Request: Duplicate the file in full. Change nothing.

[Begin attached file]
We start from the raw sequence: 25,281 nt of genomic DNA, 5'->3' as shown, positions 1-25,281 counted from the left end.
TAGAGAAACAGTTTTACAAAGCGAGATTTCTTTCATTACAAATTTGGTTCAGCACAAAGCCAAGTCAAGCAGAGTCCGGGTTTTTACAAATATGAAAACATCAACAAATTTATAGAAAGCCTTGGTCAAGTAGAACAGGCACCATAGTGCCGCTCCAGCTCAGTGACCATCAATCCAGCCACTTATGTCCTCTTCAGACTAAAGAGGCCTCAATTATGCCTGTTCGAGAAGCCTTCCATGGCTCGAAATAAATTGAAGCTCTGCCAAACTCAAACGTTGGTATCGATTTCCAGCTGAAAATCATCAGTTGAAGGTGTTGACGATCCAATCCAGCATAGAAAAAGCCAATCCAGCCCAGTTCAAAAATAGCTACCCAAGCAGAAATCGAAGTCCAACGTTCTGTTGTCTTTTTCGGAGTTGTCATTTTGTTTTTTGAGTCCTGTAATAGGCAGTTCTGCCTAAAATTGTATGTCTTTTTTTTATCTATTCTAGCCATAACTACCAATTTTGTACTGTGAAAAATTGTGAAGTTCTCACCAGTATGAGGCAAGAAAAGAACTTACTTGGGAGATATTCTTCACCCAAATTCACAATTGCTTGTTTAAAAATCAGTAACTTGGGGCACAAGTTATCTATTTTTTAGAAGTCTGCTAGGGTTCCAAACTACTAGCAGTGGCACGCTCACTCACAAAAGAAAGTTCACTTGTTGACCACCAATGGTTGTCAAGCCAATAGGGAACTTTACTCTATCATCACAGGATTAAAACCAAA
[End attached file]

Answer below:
We start from the raw sequence: 25,281 nt of genomic DNA, 5'->3' as shown, positions 1-25,281 counted from the left end.
TAGAGAAACAGTTTTACAAAGCGAGATTTCTTTCATTACAAATTTGGTTCAGCACAAAGCCAAGTCAAGCAGAGTCCGGGTTTTTACAAATATGAAAACATCAACAAATTTATAGAAAGCCTTGGTCAAGTAGAACAGGCACCATAGTGCCGCTCCAGCTCAGTGACCATCAATCCAGCCACTTATGTCCTCTTCAGACTAAAGAGGCCTCAATTATGCCTGTTCGAGAAGCCTTCCATGGCTCGAAATAAATTGAAGCTCTGCCAAACTCAAACGTTGGTATCGATTTCCAGCTGAAAATCATCAGTTGAAGGTGTTGACGATCCAATCCAGCATAGAAAAAGCCAATCCAGCCCAGTTCAAAAATAGCTACCCAAGCAGAAATCGAAGTCCAACGTTCTGTTGTCTTTTTCGGAGTTGTCATTTTGTTTTTTGAGTCCTGTAATAGGCAGTTCTGCCTAAAATTGTATGTCTTTTTTTTATCTATTCTAGCCATAACTACCAATTTTGTACTGTGAAAAATTGTGAAGTTCTCACCAGTATGAGGCAAGAAAAGAACTTACTTGGGAGATATTCTTCACCCAAATTCACAATTGCTTGTTTAAAAATCAGTAACTTGGGGCACAAGTTATCTATTTTTTAGAAGTCTGCTAGGGTTCCAAACTACTAGCAGTGGCACGCTCACTCACAAAAGAAAGTTCACTTGTTGACCACCAATGGTTGTCAAGCCAATAGGGAACTTTACTCTATCATCACAGGATTAAAACCAAA